By RICARDO CASTILLO
Businesses Hit the Outsourcing Panic Button
The start of an Open Parliament to discuss Mexican President Andrés Manuel López Obrador’s (AMLO) proposed reform of outsourcing practices forced the leading business organization representatives to call for an emergency meeting with him that very same day. The president received the businessmen at the National Palace.
Given the positioning of the majority of political parties, the bill is clearly heading for a fast-track approval, possibly as soon as Thursday, Nov. 26.
What will the new bill include? Here is a brief summary of objectives:
It will ban the practice of contracting personnel by one company to work for a different one.
It will allow the outsourcing of specialized personnel as an exception.
Employers who hire specialized workers from a subcontractor will have to cover the social security benefits of those workers.
Specialty outsourcing companies will have to wield a specific three-year renewable permit from the Labor Secretariat in order to be able to operate under a special registration program.
Employment agencies may participate in outsourcing, but only for the hiring process and will not be considered “the employer” in contracts.
Any breaches of these new laws can lead to fines ranging from 175,000 pesos to 4.4 million pesos.
Payments for subcontracting personnel will not be deductible. Irregularities will be considered as tax evasion and fraud.
If passed, the reform will go into effect on Jan. 1, 2021. Once it does, the Labor Secretariat will emit a list of regulatory norms and once those rules are published outsourcing companies, will have six months to register and start operating under the new rules.
At the opening of the Open Parliament, the president of the Chamber of Deputies’ Junta of Political Coordination, Ignacio Mier Velazco, said that there are 70 speakers slated top participate, representing the interests of “entrepreneurs, workers and government.”
Buen Fin Did Fine
Mexican Federal Consumer Protection Agency (Profeco) Director Ricardo Sheffield said the Buen Fin (Good Weekend) sales this year were a boost to overall retails figures over the entire year.
“We closed with good figures, although this remains to be confirmed by the Confederation of National Chambers of Commerce (Concanaco), and sales this year were higher than in the 2019 Buen Fin,” he said..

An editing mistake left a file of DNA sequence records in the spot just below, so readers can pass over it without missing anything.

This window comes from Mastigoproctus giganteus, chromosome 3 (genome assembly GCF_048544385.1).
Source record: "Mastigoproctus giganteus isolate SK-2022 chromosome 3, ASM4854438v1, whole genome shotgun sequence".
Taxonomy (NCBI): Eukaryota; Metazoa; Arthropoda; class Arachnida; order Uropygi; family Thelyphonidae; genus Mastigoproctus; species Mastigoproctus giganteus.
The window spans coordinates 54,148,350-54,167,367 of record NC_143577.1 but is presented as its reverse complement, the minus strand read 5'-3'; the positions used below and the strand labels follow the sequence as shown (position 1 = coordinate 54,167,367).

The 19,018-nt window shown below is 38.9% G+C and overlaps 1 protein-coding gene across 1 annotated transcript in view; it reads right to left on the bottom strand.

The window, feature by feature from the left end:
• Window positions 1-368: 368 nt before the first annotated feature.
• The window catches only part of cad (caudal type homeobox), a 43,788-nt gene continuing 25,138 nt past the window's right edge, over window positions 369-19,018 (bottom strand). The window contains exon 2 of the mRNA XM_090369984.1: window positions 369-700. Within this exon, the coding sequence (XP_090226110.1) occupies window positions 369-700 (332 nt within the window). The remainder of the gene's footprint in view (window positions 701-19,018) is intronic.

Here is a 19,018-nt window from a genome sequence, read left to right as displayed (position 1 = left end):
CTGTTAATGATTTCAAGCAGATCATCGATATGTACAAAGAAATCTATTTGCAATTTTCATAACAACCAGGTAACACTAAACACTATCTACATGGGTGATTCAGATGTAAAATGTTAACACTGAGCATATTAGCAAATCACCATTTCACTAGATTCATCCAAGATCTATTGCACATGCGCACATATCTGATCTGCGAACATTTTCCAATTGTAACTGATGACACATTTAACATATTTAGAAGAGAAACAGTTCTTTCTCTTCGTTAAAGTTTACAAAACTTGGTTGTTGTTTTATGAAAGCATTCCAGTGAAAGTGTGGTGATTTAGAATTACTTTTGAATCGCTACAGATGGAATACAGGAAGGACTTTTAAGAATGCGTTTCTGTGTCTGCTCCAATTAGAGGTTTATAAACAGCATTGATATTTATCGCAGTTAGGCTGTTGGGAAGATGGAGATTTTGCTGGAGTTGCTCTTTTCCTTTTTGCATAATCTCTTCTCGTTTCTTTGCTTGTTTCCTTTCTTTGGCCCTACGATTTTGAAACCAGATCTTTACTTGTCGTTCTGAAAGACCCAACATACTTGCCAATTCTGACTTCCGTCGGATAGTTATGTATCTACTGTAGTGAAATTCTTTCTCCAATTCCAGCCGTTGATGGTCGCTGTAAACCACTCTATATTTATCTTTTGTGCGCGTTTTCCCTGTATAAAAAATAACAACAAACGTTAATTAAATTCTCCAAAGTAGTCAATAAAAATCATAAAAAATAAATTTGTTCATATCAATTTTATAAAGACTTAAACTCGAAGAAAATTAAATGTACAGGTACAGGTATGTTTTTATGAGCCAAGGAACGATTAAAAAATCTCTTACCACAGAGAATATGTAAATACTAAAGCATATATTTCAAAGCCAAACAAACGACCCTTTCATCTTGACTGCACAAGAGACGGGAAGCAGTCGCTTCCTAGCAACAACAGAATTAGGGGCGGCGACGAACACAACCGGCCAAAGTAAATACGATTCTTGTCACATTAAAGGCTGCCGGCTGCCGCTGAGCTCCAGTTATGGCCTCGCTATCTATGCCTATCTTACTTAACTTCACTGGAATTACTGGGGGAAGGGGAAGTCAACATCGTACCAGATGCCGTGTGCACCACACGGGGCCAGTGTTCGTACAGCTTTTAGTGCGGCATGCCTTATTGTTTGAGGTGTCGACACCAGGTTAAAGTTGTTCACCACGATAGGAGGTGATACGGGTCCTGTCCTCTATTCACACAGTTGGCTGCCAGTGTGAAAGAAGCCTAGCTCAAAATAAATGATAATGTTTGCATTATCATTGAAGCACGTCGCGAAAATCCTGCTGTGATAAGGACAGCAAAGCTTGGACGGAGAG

Sheffield went on to say that, according to preliminary research, “buyers went to stores with the clear intention of buying.”
Most complaints about the Buen Fin, which is Mexico’s answer to the U.S. Black Friday super sale, had to do with noncompliance of promised discounts, with Walmart leading the pack with a 49 percent increase of complaints compared to last year, Sheffield said.
The stores offering the best discounts were Sears and Liverpool, he said.
No Secret Deal on Cienfuegos
AMLO flatly denied Monday, Nov. 23, allegations made by the international news agency Reuters that there had been a “secret deal” made between Mexico and the United States for the release of former Mexican Defense Secretary Salvador Cienfuegos for an unnamed top drug kingpin operating in Mexico.
“The news agencies (he mentioned Reuters by name) were wrong because they insinuated the United States was sending General Cienfuegos so that we would send it the chief of an organized criminal gang,” AMLO said.
“It’s hard to know what they (the news agencies) were thinking or who leaked that information.”
Robles Agrees to Cooperate
After more than a year in detention of his client, lawyer Epigmenio Mendieta announced that former Mexican Secretary of Social Development (Sedesol) Rosario Robles Berlanga was willing to become “a collaborating witness” for the government in its case to disentangle the makings of billions of pesos in a defrauding scheme known as the “Master Fraud.”
Mendieta said his client “is ill and she’s facing alone a trial of this nature, which looks more complicated as days go by.”
“She has no support from the politicians who accompanied her at the moment and now what she has to do is make the decision to collaborate with authorities so that she can recover her freedom at some moment point in time,” he said.
Up until now, Robles had refused to share any information with Mexican authorities, but that has apparently changed.
Her next court appearance is set for Dec. 8.
The Debate over the Fiscal Pact
Quintana Roo Governor Carlos Joaquín González was elected on Saturday, Nov. 21, in Cancun to represent the nine-member association of the National Action Party Governors (GOAN).
On being sworn in, González picked up the cause the GOAN governors have been pushing and that is bringing the federal government down to negotiating a new fiscal agreement that will better redistribute national resources.
Immediately after the election, Treasury Secretary Arturo Herrera Gutiérrez agreed to negotiate with the opposition party governors, but said that “the discussion will have to wait until after the coming electoral period so as not to have electioneering politics sidetrack the issue.”
Herrera said that during a conversation on the fiscal pact organized by the Colegio de México, the federal budget model had to be revamped so as to not have the government depend so much, as it has in the past, on oil revenues.
“This is going to be a busy electoral year because it includes 15 races for governor, so the discussion on fiscal reform will be permeated by politics,” he said.
Mexico holds midterm elections in June 2021.
Herrera said he agreed that financial resources are not being fairly distributed, but also pointed to huge economic differences between some states, such as Mexico City and Nuevo Leon, which have a higher per capita income, to others, such as Guerrero, Oaxaca and Chiapas.
“With its current annual growth, it will take Oaxaca, for example, 180 years to accomplish a gross internal product comparable to the one that Nuevo León has.”
…Nov. 25, 2020